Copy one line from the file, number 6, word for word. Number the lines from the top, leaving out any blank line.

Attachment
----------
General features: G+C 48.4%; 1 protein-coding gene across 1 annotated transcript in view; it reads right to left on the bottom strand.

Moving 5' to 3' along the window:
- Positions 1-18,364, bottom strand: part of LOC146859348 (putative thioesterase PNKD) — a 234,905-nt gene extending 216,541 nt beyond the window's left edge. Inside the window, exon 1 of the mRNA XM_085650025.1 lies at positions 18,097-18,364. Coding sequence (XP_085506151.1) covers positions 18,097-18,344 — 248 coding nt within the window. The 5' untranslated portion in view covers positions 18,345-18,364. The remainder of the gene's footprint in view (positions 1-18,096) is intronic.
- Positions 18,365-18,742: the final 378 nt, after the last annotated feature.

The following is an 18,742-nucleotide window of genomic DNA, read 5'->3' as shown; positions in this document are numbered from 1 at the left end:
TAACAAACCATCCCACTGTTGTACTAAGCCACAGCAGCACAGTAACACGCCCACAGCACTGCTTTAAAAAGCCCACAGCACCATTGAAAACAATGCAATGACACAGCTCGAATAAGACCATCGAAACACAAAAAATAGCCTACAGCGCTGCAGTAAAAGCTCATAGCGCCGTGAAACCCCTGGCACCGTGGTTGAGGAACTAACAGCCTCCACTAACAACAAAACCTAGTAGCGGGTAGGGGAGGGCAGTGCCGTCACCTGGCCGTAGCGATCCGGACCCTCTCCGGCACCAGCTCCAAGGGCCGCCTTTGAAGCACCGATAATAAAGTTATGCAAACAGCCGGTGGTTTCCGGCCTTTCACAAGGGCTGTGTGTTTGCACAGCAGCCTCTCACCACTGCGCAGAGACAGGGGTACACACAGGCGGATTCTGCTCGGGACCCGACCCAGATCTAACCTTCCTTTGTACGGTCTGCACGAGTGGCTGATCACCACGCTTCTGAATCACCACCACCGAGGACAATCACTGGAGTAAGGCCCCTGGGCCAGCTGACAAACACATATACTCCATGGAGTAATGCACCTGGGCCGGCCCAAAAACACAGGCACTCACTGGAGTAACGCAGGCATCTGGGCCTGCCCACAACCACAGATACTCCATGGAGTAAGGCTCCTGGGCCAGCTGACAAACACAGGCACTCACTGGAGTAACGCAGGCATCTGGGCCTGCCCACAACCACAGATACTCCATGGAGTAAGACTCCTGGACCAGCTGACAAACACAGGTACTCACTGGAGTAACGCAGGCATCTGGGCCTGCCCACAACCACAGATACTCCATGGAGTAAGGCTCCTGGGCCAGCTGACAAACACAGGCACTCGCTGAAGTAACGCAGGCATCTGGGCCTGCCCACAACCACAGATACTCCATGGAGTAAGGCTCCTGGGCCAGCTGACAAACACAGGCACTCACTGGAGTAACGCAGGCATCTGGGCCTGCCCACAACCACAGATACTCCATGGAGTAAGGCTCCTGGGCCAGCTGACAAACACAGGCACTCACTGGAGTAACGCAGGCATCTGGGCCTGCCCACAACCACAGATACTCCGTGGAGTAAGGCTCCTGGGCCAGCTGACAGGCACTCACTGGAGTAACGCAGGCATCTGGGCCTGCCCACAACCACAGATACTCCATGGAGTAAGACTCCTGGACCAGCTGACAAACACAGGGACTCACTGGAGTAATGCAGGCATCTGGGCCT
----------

TAACAAACCATCCCACTGTTGTACTAAGCCACAGCAGCACAGTAACACGCCCACAGCACTGCTTTAAAAAGCCCACAGCACCATTGAAAACAATGCAATGACACAGCTCGAATAAGACCATCGAAACACAAAAAATAGCCTACAGCGCTGCAGTAAAAGCTCATAGCGCCGTGAAACCCCTGGCACCGTGGTTGAGGAACTAACAGCCTCCACTAACAACAAAACCTAGTAGCGGGTAGGGGAGGGCAGTGCCGTCACCTGGCCGTAGCGATCCGGACCCTCTCCGGCACCAGCTCCAAGGGCCGCCTTTGAAGCACCGATAATAAAGTTATGCAAACAGCCGGTGGTTTCCGGCCTTTCACAAGGGCTGTGTGTTTGCACAGCAGCCTCTCACCACTGCGCAGAGACAGGGGTACACACAGGCGGATTCTGCTCGGGACCCGACCCAGATCTAACCTTCCTTTGTACGGTCTGCACGAGTGGCTGATCACCACGCTTCTGAATCACCACCACCGAGGACAATCACTGGAGTAAGGCCCCTGGGCCAGCTGACAAACACATATACTCCATGGAGTAATGCACCTGGGCCGGCCCAAAAACACAGGCACTCACTGGAGTAACGCAGGCATCTGGGCCTGCCCACAACCACAGATACTCCATGGAGTAAGGCTCCTGGGCCAGCTGACAAACACAGGCACTCACTGGAGTAACGCAGGCATCTGGGCCTGCCCACAACCACAGATACTCCATGGAGTAAGACTCCTGGACCAGCTGACAAACACAGGTACTCACTGGAGTAACGCAGGCATCTGGGCCTGCCCACAACCACAGATACTCCATGGAGTAAGGCTCCTGGGCCAGCTGACAAACACAGGCACTCGCTGAAGTAACGCAGGCATCTGGGCCTGCCCACAACCACAGATACTCCATGGAGTAAGGCTCCTGGGCCAGCTGACAAACACAGGCACTCACTGGAGTAACGCAGGCATCTGGGCCTGCCCACAACCACAGATACTCCATGGAGTAAGGCTCCTGGGCCAGCTGACAAACACAGGCACTCACTGGAGTAACGCAGGCATCTGGGCCTGCCCACAACCACAGATACTCCGTGGAGTAAGGCTCCTGGGCCAGCTGACAGGCACTCACTGGAGTAACGCAGGCATCTGGGCCTGCCCACAACCACAGATACTCCATGGAGTAAGACTCCTGGACCAGCTGACAAACACAGGGACTCACTGGAGTAATGCAGGCATCTGGGCCT